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Darnella Frazier has been hailed a hero.
The Minneapolis teen was among those who witnessed the deadly arrest of George Floyd, a 46-year-old Black man who was killed at the hands of local police in May 2020. The then-17-year-old Frazier used her cellphone to record the deadly incident in which ex-Minneapolis officer Derek Chauvin knelt on Floyd’s neck for more than nine minutes, despite Floyd’s repeated pleas to stop: “I can’t breathe!” Floyd was heard shouting as Chauvin and other officers pinned him to the ground. Floyd became unresponsive moments later and was transported to a county hospital. He was pronounced dead shortly after.
Frazier immediately posted the footage on her Facebook, allowing the world to see officers’ heinous actions that resulted in Floyd’s death. The video was met with nationwide outrage, and reignited the Black Lives Matter movement as well as the calls to end police brutality. After days of unrest, Chauvin was arrested and ultimately charged with second-degree unintentional murder, third-degree murder and second-degree manslaughter; he was found guilty of all three charges Tuesday.
“I just cried so hard😩This last hour my heart was beating so fast,” Frazier wrote on Facebook in response to the verdict. “I was so anxious, anxiety bussing through the roof. But to know GUILTY ON ALL 3 CHARGES !!! THANK YOU GOD THANK YOU THANK YOU THANK YOU THANK YOU😭🙏🏽🙏🏽🙏🏽George Floyd we did it!!🥺❤️❤️❤️❤️justice has been served✊🏽”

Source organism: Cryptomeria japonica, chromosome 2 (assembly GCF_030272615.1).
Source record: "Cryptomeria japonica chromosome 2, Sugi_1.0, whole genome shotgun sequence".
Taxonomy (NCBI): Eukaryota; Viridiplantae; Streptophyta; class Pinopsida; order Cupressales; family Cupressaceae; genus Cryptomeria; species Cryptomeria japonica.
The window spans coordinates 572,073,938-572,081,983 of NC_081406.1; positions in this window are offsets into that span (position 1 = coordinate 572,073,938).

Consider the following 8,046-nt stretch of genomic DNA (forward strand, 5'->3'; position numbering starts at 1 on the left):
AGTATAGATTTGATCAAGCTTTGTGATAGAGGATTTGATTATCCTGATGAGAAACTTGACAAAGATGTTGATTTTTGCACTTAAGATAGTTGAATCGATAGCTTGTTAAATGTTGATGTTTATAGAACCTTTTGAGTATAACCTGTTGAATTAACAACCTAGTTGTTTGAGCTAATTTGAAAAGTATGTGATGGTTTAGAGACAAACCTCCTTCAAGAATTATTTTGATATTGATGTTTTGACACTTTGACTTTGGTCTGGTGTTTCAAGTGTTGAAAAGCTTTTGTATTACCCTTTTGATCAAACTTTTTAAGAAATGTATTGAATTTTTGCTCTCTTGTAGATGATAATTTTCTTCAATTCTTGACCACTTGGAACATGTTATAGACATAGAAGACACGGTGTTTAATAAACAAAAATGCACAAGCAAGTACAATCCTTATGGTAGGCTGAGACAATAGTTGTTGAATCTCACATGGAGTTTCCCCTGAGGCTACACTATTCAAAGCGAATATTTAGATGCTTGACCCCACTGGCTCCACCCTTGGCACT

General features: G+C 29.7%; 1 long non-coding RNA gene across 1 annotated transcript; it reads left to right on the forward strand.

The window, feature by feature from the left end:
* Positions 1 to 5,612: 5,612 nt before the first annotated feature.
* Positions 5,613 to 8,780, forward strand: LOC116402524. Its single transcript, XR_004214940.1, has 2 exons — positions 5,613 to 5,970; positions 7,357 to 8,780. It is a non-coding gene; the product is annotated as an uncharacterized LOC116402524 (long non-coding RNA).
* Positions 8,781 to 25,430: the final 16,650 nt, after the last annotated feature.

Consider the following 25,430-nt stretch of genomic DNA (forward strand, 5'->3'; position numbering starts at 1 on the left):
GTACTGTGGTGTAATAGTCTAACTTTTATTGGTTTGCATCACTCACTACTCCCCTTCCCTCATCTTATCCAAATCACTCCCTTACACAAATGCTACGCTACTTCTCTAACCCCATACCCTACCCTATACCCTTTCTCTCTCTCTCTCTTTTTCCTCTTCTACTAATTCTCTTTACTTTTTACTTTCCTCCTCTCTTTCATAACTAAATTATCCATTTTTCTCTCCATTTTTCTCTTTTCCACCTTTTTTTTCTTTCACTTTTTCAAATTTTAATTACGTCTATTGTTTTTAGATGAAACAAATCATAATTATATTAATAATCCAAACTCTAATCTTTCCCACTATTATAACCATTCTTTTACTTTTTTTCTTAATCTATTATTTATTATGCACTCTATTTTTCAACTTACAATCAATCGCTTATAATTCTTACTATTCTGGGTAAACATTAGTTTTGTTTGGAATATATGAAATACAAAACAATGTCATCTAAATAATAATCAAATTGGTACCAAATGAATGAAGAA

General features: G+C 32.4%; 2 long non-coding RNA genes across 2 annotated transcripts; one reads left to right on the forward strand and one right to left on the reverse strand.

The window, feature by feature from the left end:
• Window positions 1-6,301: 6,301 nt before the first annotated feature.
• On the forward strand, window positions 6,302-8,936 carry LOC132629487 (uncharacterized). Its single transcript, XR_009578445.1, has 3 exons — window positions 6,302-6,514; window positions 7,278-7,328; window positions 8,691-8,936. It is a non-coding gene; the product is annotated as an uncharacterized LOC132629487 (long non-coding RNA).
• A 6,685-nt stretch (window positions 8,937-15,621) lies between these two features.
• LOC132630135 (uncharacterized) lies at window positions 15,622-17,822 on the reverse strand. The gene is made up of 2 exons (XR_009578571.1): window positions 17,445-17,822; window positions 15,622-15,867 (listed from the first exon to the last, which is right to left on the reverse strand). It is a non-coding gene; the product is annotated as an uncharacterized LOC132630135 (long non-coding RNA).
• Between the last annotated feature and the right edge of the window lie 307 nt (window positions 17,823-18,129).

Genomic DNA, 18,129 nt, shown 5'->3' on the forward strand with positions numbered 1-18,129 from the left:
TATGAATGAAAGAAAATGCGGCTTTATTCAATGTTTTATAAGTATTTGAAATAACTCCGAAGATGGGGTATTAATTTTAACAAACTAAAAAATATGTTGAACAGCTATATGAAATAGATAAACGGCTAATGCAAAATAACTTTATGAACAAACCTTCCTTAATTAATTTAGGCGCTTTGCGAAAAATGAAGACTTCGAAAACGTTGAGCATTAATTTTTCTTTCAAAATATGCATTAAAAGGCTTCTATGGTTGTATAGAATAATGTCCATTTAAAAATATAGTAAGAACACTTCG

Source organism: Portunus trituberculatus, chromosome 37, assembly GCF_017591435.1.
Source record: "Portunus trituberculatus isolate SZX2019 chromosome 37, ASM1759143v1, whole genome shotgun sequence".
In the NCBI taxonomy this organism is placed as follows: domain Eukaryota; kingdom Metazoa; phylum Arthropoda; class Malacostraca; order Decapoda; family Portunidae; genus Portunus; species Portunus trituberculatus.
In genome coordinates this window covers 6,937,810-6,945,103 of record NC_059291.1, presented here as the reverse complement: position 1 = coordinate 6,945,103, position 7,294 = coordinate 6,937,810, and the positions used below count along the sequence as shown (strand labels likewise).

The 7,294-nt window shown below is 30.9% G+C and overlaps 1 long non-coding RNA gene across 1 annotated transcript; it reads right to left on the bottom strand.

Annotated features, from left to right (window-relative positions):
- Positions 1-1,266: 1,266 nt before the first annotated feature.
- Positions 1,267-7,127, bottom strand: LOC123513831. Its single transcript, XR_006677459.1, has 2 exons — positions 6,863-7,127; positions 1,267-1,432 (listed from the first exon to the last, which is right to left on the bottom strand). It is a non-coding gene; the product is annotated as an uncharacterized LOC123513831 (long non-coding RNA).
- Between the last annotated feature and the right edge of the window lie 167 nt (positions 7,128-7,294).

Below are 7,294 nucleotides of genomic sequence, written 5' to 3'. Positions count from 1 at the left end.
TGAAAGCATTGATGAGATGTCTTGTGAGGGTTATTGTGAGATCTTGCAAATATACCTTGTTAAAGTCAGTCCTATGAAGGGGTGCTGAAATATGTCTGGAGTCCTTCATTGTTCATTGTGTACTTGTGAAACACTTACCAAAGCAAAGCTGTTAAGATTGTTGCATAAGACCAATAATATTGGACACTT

Frazier was one of the prosecution’s witnesses who took the stand in Chauvin’s nearly three-week trial. She recalled the life-changing incident through tears, and said she wish she could’ve done more to help Floyd.
“When I look at George Floyd, I look at my dad, I look at my brothers, I look at my cousins, my uncles, because they’re all Black,” Frazier. “I have a Black father. I have a Black brother. I have Black friends. And I look at that and I look at how that could have been one of them … It’s been nights I stayed up apologizing and apologizing to George Floyd for not doing more and not physically interacting and not saving his life. But it’s like, it’s not what I should have done, it’s what he should have done.”
In wake of Chauvin’s guilty verdict, people across the world have taken to Twitter to thank Frazier for not only recording the incident, but making sure it was shared with the public. Many pointed out the Chauvin trial marked the first time a white Minnesota officer was convicted in the death of a Black civilian, and that the ex-officer may have never been held accountable if it hadn’t been for Frazier’s video.
You can read some of the messages for the teen below.